MUSPRATT, JAMES (1793-1886), British chemical manufacturer, was born in Dublin on the 1zth of August 1793. At the age of fourteen he was apprenticed to a wholesale druggist, but his apprenticeship was terminated in 1810 by a quarrel with his master, and in 1812 he went to Spain to take part in the Peninsular War. Lack of influence prevented him from getting a commission in the cavalry, but he followed the British army on foot far into the interior, was laid up with fever at Madrid, and, narrowly escaping capture by the French, succeeded in making his way to Lisbon. There he joined the navy, but after taking part in the blockade of Brest he was led to desert, through the harshness of the discipline on the second of the two ships in which he served. Returning to Dublin about 1814, he began the manufacture of chemical products, such as hydrochloric and acetic acids and turpentine, adding prussiate of potash a few years later. He also had in view the manufacture of alkali from common salt by the Leblanc process, but on the one hand he could not command the capital for the plant, and on the other saw that Dublin was not well situated for the experiment. In 1822 he went to Liverpool, which was at once a good port and within easy reach of salt and coal, and took a lease of an abandoned glass-works on the bank of the canal in Vauxhall Road. At first he confined himself to prussiate of potash, until in 1823, when the tax on salt was reduced from 153. to 2s. a bushel, his profits enabled him to erect lead-chambers for making the sulphuric acid necessary for the Leblanc process. In 1828 he built works at St Helen's and in 1830 at Newton; at the latter place he was long harassed by litigation on account of the damage done by the hydrochloric acid emitted from his factory, and finally in 1850 he left it and started new works at Widnes and Flint. In 1834-1835, in conjunction with Charles Tennant, he purchased sulphur mines in Sicily, to provide the raw material for his sulphuric acid; but on the imposition of the Neapolitan government of a prohibitive duty on sulphur Muspratt found a substitute in iron pyrites, which was thus introduced as the raw material for the manufacture of sulphuric acid. He was always anxious to employ the best scientific advice available and to try every novelty that promised advantage. He was a close friend of Liebig, whose mineral manures were compounded at his works. He died at Seaforth Hall, near Liverpool, on the 4th of May 1886. After his retirement in 1857 his business was continued in the hands of four of his ten children.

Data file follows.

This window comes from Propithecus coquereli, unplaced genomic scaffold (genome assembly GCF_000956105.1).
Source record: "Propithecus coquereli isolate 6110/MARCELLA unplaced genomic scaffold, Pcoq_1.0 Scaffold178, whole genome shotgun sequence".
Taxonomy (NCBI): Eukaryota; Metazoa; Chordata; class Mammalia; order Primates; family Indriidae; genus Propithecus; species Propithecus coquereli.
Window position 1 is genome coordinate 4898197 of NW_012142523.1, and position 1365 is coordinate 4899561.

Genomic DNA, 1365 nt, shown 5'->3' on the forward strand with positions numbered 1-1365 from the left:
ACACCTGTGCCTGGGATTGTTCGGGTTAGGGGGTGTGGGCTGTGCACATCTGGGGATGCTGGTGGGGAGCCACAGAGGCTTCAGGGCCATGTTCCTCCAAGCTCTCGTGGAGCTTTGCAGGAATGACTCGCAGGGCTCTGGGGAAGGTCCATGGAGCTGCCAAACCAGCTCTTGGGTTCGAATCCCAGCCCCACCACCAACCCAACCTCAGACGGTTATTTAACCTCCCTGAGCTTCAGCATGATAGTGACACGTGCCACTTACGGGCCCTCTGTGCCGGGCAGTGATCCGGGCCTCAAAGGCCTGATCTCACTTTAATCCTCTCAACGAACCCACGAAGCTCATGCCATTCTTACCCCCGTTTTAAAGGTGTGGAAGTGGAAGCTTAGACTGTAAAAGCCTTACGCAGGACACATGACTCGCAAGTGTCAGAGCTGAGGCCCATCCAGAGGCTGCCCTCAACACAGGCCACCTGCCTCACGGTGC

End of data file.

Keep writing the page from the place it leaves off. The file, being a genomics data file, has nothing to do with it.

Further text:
His eldest son, JAMES SHERIDAN MUSPRATT (1821-1871), studied chemistry under Thomas Graham at Glasgow and London and under Liebig at Giessen, and in 1848 founded the Liverpool College of Chemistry, an institution for training chemists, of which he also acted as director. From 1854 to 1860 he was occupied in preparing a dictionary of Chemistry . . . as applied and relating to the Arts and Manufactures, which was translated into German and Russian, and he published a translation of Plattner's treatise on the blow-pipe in 1845, and Outlines of Analysis in 1849. His original work included a research on the sulphites (1845), and the preparation of toluidine and nitro-aniline in 1845-1846 with A. W. Hofmann.
Note - this article incorporates content from Encyclopaedia Britannica, Eleventh Edition, (1910-1911)